Last night I killed my first dragon. I guess these days that’s not a very cool thing to say, with dragons being a staple of children’s fiction and cartoons. But back in the glorious 1980s, dragons meant swords and dragons plus swords equalled heroic fantasy violence. After some twenty years of playing variants of Dungeons & Dragons, it feels like I’ve achieved something.
I’ve mostly just ran D&D, not actually played it myself. As a caring, sensible Dungeon Master (or just “GM”, as I like to call myself), I rarely if ever used dragons. Because the beasts tended to be really unpredictable and really lethal. I never cared for killing my players’ characters. After all, the game was about them, not my dragons. The threat of a party wipe was all too real. But I always wanted to run a party that would be worthy of coming up against a dragon. But I wanted the players to prevail and my dragon to perish and the rules were far too scary to go ahead and do it.
Fast forward through many an edition of that seminal RPG to today, year 2010, 22 years after I first thought about picking up a sword and killing a dragon. To be fair, I was perhaps more interested in the magical loot or damsels in distress the dragon may have had in its lair. With my fellow first-level Dungeons & Dragons fourth edition first level detective heroes (we run our own fantasy detective agency, it’s great), we felled a dragon. It was epic. I almost went down several times, some of us did, and I sacrificed myself to allow my friends to deal the killing blow. The ploy worked, I was revived, and I screamed in joy. I am really happy about it. It’s like I achieved something very real.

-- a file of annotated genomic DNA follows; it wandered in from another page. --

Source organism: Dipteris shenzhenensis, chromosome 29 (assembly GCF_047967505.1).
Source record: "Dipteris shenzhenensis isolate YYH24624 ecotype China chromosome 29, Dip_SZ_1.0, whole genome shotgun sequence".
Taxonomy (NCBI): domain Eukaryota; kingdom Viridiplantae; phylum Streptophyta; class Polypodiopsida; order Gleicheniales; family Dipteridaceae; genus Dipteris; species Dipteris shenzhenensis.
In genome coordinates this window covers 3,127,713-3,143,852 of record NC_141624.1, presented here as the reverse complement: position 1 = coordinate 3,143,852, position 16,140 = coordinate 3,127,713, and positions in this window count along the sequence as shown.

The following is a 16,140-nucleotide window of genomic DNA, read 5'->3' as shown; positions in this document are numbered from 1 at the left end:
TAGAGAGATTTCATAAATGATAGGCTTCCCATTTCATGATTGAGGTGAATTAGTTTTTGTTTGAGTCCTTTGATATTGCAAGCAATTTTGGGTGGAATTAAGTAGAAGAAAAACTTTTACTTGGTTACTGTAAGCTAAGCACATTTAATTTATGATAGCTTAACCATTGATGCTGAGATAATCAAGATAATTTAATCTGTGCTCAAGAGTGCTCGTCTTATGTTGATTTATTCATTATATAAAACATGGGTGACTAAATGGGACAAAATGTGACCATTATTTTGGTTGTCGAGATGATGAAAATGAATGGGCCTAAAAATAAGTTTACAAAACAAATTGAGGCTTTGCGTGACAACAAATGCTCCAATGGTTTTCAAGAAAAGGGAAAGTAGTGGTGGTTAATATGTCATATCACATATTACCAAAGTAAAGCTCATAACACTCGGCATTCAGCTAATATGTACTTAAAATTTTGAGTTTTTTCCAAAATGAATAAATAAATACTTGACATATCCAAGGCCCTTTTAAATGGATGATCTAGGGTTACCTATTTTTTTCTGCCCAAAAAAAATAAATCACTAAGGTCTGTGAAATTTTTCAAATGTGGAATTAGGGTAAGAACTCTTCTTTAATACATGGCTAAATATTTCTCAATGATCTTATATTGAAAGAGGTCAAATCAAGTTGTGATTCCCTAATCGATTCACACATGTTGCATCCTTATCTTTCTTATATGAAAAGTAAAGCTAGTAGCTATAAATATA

D&D 4E is a great game. I had my reservations, because the previous editions were really quite complicated and it took me quite a bit of time and persistence to get a handle on my various powers. It asks you to throw a lot of your preconceptions out of the window. A dose of MMORPG knowledge helps, because it’s really built like a modern online RPG. I visualized the combat as something out of World Of Warcraft or indeed Dungeons & Dragons Online.
It does a lot of things very well. All of the combat is super interesting because everyone is constantly moving around, looking for an advantage, guarding their flanks and choosing between several interesting manoeuvres. Totally not the “I hit it again” school of RPG combat I was brought up with. Most of my character’s powers are about moving the other players or the enemies around the battlefield, and granting bonuses to my partners. It’s great – the combat is actually a social thing, not something you’re effectively soloing.
First level characters used to be ridiculous wimps, barely fit for a trip to the grocery store, let alone a dungeon. These days, they’re heroes, their pockets already full of awesome tricks. They’re full of character, and color, and noise. These are heroes like you might have imagined your first level wimps some day becoming, if they never crossed paths with a dragon.
I don’t get that loot or the damsel until the next session. Today, that doesn’t matter.